void SzFree(void *p, void *address) { p = p; free(address); }

ISzAlloc alloc = { SzAlloc, SzFree };

You can use p = p; operator to disable compiler warnings.

Single-call Decompressing


When to use: RAM->RAM decompressing

Compile files: LzmaDec.h + LzmaDec.c + Types.h

Compile defines: no defines

Memory Requirements:

  - Input buffer: compressed size

  - Output buffer: uncompressed size

  - LZMA Internal Structures: state_size (16 KB for default settings) 


  int LzmaDecode(Byte *dest, SizeT *destLen, const Byte *src, SizeT *srcLen,

      const Byte *propData, unsigned propSize, ELzmaFinishMode finishMode, 

      ELzmaStatus *status, ISzAlloc *alloc);


    dest     - output data

    destLen  - output data size

    src      - input data

    srcLen   - input data size

    propData - LZMA properties  (5 bytes)

    propSize - size of propData buffer (5 bytes)

    finishMode - It has meaning only if the decoding reaches output limit (*destLen).

	 LZMA_FINISH_ANY - Decode just destLen bytes.

	 LZMA_FINISH_END - Stream must be finished after (*destLen).

                           You can use LZMA_FINISH_END, when you know that 

                           current output buffer covers last bytes of stream. 

    alloc    - Memory allocator.


    destLen  - processed output size 

    srcLen   - processed input size 







    SZ_ERROR_DATA - Data error

    SZ_ERROR_MEM  - Memory allocation error

    SZ_ERROR_UNSUPPORTED - Unsupported properties

    SZ_ERROR_INPUT_EOF - It needs more bytes in input buffer (src).

  If LZMA decoder sees end_marker before reaching output limit, it returns OK result,

  and output value of destLen will be less than output buffer size limit.

  You can use multiple checks to test data integrity after full decompression:

    1) Check Result and "status" variable.

    2) Check that output(destLen) = uncompressedSize, if you know real uncompressedSize.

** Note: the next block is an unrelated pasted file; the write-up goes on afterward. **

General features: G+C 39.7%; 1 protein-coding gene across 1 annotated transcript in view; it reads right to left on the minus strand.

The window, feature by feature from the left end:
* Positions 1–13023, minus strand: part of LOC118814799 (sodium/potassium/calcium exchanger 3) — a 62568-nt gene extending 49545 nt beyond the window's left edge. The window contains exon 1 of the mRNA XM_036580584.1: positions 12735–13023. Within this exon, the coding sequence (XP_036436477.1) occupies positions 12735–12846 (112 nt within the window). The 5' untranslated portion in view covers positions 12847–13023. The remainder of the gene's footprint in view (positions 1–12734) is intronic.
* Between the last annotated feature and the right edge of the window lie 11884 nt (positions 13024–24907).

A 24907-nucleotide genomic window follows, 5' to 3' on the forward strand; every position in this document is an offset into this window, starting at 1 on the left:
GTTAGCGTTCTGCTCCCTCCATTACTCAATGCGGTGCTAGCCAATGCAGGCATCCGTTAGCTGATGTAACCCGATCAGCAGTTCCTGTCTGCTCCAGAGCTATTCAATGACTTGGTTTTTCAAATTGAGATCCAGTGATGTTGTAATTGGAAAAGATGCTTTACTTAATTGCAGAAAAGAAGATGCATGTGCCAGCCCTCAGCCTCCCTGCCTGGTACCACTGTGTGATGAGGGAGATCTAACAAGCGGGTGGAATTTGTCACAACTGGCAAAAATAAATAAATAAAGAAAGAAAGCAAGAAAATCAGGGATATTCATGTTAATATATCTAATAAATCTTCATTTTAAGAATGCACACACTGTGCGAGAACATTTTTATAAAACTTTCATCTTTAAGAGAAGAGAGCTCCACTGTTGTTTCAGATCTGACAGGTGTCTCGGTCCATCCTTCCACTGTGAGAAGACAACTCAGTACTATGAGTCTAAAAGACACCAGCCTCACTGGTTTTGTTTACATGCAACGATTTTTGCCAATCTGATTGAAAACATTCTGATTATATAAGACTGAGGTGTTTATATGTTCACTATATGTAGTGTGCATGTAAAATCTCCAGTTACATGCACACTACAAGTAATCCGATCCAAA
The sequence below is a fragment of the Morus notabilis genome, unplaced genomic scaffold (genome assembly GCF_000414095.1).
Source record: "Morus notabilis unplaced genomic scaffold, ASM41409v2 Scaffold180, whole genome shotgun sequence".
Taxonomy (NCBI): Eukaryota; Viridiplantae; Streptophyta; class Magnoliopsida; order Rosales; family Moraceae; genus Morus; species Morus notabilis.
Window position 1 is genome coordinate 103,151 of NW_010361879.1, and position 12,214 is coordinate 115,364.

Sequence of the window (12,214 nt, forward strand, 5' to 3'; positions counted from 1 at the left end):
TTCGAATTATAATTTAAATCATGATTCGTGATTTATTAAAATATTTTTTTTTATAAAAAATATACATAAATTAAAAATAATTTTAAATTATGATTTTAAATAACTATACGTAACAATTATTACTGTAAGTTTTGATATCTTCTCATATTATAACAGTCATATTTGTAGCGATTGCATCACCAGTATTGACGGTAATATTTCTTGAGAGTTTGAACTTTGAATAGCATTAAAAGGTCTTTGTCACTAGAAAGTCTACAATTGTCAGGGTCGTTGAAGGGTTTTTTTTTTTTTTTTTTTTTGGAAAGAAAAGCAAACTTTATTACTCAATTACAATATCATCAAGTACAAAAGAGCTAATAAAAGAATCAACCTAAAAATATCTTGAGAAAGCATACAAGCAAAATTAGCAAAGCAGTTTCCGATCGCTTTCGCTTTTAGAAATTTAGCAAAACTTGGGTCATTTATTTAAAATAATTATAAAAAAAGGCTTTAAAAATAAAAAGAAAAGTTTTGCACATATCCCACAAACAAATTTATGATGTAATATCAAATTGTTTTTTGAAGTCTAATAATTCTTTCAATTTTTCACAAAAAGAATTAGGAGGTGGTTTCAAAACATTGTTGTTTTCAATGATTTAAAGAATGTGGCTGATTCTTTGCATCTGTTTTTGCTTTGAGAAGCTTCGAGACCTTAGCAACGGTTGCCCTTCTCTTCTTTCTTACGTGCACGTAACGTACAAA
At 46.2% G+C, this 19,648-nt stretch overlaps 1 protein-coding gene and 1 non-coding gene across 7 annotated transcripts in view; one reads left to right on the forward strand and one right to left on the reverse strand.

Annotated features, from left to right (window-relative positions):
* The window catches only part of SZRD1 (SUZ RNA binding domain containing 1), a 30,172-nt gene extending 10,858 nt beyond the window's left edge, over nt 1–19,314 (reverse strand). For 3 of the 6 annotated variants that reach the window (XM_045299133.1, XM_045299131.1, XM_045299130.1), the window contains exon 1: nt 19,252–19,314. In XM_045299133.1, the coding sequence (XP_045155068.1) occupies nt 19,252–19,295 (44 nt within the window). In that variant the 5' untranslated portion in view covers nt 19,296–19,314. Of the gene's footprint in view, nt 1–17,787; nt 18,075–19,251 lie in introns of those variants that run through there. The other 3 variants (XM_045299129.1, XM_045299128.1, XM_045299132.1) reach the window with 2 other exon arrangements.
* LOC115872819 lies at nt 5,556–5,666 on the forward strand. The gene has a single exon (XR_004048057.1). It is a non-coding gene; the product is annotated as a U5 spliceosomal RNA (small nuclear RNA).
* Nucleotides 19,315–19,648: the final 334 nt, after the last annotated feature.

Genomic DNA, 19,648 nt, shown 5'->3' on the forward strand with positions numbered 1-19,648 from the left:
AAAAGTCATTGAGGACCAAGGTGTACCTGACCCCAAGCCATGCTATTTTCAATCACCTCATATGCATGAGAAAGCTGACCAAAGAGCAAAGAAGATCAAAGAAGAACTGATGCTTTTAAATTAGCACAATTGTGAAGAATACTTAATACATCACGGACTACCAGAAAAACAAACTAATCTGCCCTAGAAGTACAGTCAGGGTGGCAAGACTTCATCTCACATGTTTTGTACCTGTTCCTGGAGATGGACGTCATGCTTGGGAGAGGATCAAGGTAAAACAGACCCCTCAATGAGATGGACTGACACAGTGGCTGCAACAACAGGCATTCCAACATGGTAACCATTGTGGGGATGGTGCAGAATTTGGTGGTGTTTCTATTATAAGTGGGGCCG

3) Check that output(srcLen) = compressedSize, if you know real compressedSize. 

       You must use correct finish mode in that case. */ 

Multi-call State Decompressing (zlib-like interface)


When to use: file->file decompressing 

Compile files: LzmaDec.h + LzmaDec.c + Types.h

Memory Requirements:

 - Buffer for input stream: any size (for example, 16 KB)

 - Buffer for output stream: any size (for example, 16 KB)

 - LZMA Internal Structures: state_size (16 KB for default settings) 

 - LZMA dictionary (dictionary size is encoded in LZMA properties header)

1) read LZMA properties (5 bytes) and uncompressed size (8 bytes, little-endian) to header:

   unsigned char header[LZMA_PROPS_SIZE + 8];

   ReadFile(inFile, header, sizeof(header)

2) Allocate CLzmaDec structures (state + dictionary) using LZMA properties

  CLzmaDec state;


  res = LzmaDec_Allocate(&state, header, LZMA_PROPS_SIZE, &g_Alloc);

  if (res != SZ_OK)

    return res;

3) Init LzmaDec structure before any new LZMA stream. And call LzmaDec_DecodeToBuf in loop


  for (;;)



    int res = LzmaDec_DecodeToBuf(CLzmaDec *p, Byte *dest, SizeT *destLen, 

    	const Byte *src, SizeT *srcLen, ELzmaFinishMode finishMode);



4) Free all allocated structures

  LzmaDec_Free(&state, &g_Alloc);

For full code example, look at C/LzmaUtil/LzmaUtil.c code.

How To compress data


Compile files: LzmaEnc.h + LzmaEnc.c + Types.h +

LzFind.c + LzFind.h + LzFindMt.c + LzFindMt.h + LzHash.h

Memory Requirements:

  - (dictSize * 11.5 + 6 MB) + state_size

Lzma Encoder can use two memory allocators:

1) alloc - for small arrays.

2) allocBig - for big arrays.

For example, you can use Large RAM Pages (2 MB) in allocBig allocator for 

better compression speed. Note that Windows has bad implementation for 

Large RAM Pages.